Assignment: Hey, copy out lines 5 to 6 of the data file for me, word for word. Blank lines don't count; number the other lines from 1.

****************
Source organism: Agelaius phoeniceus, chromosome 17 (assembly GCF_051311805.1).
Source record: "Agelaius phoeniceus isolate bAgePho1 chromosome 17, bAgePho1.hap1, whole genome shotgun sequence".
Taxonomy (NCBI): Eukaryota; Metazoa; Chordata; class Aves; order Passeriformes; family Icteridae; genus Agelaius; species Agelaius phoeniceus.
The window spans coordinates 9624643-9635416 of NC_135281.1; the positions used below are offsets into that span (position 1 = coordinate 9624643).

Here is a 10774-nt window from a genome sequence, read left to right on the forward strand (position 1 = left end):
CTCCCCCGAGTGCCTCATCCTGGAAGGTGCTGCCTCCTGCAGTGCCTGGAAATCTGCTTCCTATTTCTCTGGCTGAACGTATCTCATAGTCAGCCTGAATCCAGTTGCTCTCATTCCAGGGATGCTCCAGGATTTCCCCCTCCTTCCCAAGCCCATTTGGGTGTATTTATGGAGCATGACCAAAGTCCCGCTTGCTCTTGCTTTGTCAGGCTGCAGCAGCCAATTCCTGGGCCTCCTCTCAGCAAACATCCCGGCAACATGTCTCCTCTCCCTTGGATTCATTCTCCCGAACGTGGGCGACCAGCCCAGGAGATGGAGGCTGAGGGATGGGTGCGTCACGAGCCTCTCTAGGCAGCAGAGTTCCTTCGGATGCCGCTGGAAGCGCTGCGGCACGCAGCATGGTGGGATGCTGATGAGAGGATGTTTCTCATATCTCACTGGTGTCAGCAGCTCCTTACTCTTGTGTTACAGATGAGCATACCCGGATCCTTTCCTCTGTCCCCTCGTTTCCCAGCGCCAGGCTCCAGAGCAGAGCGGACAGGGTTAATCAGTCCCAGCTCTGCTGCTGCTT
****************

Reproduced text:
Here is a 10774-nt window from a genome sequence, read left to right on the forward strand (position 1 = left end):
CTCCCCCGAGTGCCTCATCCTGGAAGGTGCTGCCTCCTGCAGTGCCTGGAAATCTGCTTCCTATTTCTCTGGCTGAACGTATCTCATAGTCAGCCTGAATCCAGTTGCTCTCATTCCAGGGATGCTCCAGGATTTCCCCCTCCTTCCCAAGCCCATTTGGGTGTATTTATGGAGCATGACCAAAGTCCCGCTTGCTCTTGCTTTGTCAGGCTGCAGCAGCCAATTCCTGGGCCTCCTCTCAGCAAACATCCCGGCAACATGTCTCCTCTCCCTTGGATTCATTCTCCCGAACGTGGGCGACCAGCCCAGGAGATGGAGGCTGAGGGATGGGTGCGTCACGAGCCTCTCTAGGCAGCAGAGTTCCTTCGGATGCCGCTGGAAGCGCTGCGGCACGCAGCATGGTGGGATGCTGATGAGAGGATGTTTCTCATATCTCACTGGTGTCAGCAGCTCCTTACTCTTGTGTTACAGATGAGCATACCCGGATCCTTTCCTCTGTCCCCTCGTTTCCCAGCGCCAGGCTCCAGAGCAGAGCGGACAGGGTTAATCAGTCCCAGCTCTGCTGCTGCTT